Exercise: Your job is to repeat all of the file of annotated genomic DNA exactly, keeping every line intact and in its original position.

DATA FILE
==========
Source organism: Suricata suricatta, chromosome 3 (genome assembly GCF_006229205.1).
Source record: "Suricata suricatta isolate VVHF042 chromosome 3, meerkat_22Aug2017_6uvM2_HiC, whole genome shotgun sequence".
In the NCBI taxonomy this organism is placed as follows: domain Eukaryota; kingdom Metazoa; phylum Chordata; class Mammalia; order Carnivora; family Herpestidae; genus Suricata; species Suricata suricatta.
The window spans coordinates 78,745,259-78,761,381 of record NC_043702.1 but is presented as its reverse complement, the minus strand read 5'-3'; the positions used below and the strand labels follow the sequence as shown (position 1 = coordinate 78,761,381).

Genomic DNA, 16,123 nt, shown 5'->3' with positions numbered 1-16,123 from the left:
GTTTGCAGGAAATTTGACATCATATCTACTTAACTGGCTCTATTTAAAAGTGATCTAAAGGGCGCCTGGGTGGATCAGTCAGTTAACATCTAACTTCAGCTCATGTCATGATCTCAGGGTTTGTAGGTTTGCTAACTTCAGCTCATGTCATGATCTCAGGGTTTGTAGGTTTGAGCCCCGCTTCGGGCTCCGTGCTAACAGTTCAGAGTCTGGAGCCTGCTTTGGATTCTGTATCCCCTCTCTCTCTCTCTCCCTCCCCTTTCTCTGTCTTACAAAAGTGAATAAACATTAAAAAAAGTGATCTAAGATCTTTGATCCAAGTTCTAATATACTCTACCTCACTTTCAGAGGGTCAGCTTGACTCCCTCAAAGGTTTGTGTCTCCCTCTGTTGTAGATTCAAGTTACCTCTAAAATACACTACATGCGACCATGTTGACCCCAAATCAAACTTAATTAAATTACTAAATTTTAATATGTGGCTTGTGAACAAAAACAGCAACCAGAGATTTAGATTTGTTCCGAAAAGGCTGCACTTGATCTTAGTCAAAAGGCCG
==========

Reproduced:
Source organism: Suricata suricatta, chromosome 3 (genome assembly GCF_006229205.1).
Source record: "Suricata suricatta isolate VVHF042 chromosome 3, meerkat_22Aug2017_6uvM2_HiC, whole genome shotgun sequence".
In the NCBI taxonomy this organism is placed as follows: domain Eukaryota; kingdom Metazoa; phylum Chordata; class Mammalia; order Carnivora; family Herpestidae; genus Suricata; species Suricata suricatta.
The window spans coordinates 78,745,259-78,761,381 of record NC_043702.1 but is presented as its reverse complement, the minus strand read 5'-3'; the positions used below and the strand labels follow the sequence as shown (position 1 = coordinate 78,761,381).

Genomic DNA, 16,123 nt, shown 5'->3' with positions numbered 1-16,123 from the left:
GTTTGCAGGAAATTTGACATCATATCTACTTAACTGGCTCTATTTAAAAGTGATCTAAAGGGCGCCTGGGTGGATCAGTCAGTTAACATCTAACTTCAGCTCATGTCATGATCTCAGGGTTTGTAGGTTTGCTAACTTCAGCTCATGTCATGATCTCAGGGTTTGTAGGTTTGAGCCCCGCTTCGGGCTCCGTGCTAACAGTTCAGAGTCTGGAGCCTGCTTTGGATTCTGTATCCCCTCTCTCTCTCTCTCCCTCCCCTTTCTCTGTCTTACAAAAGTGAATAAACATTAAAAAAAGTGATCTAAGATCTTTGATCCAAGTTCTAATATACTCTACCTCACTTTCAGAGGGTCAGCTTGACTCCCTCAAAGGTTTGTGTCTCCCTCTGTTGTAGATTCAAGTTACCTCTAAAATACACTACATGCGACCATGTTGACCCCAAATCAAACTTAATTAAATTACTAAATTTTAATATGTGGCTTGTGAACAAAAACAGCAACCAGAGATTTAGATTTGTTCCGAAAAGGCTGCACTTGATCTTAGTCAAAAGGCCG